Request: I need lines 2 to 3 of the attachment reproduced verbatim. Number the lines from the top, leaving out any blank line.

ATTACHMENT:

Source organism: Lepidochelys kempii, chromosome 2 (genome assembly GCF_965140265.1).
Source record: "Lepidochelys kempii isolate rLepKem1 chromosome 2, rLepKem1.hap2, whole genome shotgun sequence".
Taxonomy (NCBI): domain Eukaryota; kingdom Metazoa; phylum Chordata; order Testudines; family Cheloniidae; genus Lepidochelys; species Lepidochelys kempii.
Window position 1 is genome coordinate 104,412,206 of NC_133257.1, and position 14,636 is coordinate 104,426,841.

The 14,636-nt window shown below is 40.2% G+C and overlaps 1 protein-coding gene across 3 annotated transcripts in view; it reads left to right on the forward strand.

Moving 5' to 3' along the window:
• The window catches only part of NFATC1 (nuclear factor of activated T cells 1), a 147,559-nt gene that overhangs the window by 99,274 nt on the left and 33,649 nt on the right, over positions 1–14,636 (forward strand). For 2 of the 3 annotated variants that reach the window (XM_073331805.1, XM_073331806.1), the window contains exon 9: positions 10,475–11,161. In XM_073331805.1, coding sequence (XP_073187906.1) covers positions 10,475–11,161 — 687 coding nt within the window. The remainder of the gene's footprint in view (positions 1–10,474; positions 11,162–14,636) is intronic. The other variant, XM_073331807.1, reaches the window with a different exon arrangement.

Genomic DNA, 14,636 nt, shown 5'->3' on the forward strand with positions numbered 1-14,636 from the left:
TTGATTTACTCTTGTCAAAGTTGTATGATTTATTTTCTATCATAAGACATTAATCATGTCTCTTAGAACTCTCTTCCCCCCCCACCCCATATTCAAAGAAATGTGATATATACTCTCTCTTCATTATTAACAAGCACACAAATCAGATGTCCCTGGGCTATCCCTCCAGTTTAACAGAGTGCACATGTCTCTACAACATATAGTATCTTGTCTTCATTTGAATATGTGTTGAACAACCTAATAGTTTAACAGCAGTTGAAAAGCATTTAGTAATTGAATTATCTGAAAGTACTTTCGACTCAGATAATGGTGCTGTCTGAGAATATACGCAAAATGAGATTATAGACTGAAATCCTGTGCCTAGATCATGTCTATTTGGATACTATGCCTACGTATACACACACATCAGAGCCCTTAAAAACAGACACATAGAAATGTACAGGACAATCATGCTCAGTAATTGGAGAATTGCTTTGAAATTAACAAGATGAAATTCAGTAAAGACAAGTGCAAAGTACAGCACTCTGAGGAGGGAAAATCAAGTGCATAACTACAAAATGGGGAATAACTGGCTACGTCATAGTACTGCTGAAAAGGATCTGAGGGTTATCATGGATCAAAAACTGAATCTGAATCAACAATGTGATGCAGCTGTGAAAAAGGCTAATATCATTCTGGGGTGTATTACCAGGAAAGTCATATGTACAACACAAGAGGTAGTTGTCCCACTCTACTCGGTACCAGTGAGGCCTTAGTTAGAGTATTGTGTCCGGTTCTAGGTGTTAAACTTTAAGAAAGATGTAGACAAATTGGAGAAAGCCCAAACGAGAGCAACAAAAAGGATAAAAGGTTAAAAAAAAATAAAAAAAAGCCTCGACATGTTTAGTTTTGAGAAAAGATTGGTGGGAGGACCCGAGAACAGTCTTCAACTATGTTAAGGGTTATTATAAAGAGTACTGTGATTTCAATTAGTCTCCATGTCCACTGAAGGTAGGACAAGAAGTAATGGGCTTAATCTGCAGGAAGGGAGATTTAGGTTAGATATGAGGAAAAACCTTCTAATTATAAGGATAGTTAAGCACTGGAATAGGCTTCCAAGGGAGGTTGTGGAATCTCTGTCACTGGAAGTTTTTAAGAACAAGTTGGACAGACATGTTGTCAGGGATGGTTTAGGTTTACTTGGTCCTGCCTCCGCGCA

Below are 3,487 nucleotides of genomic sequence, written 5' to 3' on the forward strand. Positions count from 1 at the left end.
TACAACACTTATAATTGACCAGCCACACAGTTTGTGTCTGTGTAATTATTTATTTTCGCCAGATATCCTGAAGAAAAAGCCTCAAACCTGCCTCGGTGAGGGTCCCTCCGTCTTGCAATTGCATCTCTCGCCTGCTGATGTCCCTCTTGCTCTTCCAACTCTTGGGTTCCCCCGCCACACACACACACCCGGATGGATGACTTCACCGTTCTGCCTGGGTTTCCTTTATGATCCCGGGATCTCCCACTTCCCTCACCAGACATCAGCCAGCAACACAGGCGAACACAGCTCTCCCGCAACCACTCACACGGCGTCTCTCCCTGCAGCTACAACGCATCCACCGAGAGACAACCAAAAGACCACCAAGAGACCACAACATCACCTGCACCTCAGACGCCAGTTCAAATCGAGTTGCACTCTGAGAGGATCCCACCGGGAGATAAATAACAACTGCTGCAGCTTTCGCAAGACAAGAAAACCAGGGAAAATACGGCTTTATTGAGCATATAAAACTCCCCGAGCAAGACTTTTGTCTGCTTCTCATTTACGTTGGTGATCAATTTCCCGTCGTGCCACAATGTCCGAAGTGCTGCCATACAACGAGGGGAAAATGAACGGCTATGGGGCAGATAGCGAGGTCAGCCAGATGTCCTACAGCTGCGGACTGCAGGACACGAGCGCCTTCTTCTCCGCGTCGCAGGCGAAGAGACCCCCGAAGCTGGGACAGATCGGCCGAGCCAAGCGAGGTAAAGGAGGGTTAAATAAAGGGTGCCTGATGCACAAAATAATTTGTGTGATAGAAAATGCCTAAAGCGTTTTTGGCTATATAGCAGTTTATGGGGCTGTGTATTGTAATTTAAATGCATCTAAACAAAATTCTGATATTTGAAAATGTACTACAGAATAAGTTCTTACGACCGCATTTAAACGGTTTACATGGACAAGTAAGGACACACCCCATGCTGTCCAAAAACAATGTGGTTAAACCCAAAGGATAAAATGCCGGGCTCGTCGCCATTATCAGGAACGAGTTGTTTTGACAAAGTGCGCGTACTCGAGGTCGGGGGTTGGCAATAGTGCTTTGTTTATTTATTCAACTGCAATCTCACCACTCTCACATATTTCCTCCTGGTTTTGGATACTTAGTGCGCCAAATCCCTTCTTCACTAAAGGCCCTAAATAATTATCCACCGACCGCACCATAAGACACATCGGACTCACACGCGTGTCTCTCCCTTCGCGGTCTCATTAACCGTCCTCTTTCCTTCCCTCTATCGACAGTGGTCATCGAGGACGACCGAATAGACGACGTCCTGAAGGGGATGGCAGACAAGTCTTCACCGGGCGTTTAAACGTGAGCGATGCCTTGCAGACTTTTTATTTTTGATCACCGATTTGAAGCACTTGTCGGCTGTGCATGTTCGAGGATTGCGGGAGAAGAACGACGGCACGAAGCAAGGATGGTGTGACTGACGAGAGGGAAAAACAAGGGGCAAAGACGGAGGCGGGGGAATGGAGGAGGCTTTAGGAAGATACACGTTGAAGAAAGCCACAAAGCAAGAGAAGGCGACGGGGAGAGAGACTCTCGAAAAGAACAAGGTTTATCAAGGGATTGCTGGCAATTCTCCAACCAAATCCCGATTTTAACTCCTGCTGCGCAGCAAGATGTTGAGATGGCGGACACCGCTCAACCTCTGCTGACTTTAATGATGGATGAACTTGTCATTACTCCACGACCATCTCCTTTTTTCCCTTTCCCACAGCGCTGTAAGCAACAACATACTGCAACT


Source record: "Lepidochelys kempii isolate rLepKem1 chromosome 2, rLepKem1.hap2, whole genome shotgun sequence".
Taxonomy (NCBI): domain Eukaryota; kingdom Metazoa; phylum Chordata; order Testudines; family Cheloniidae; genus Lepidochelys; species Lepidochelys kempii.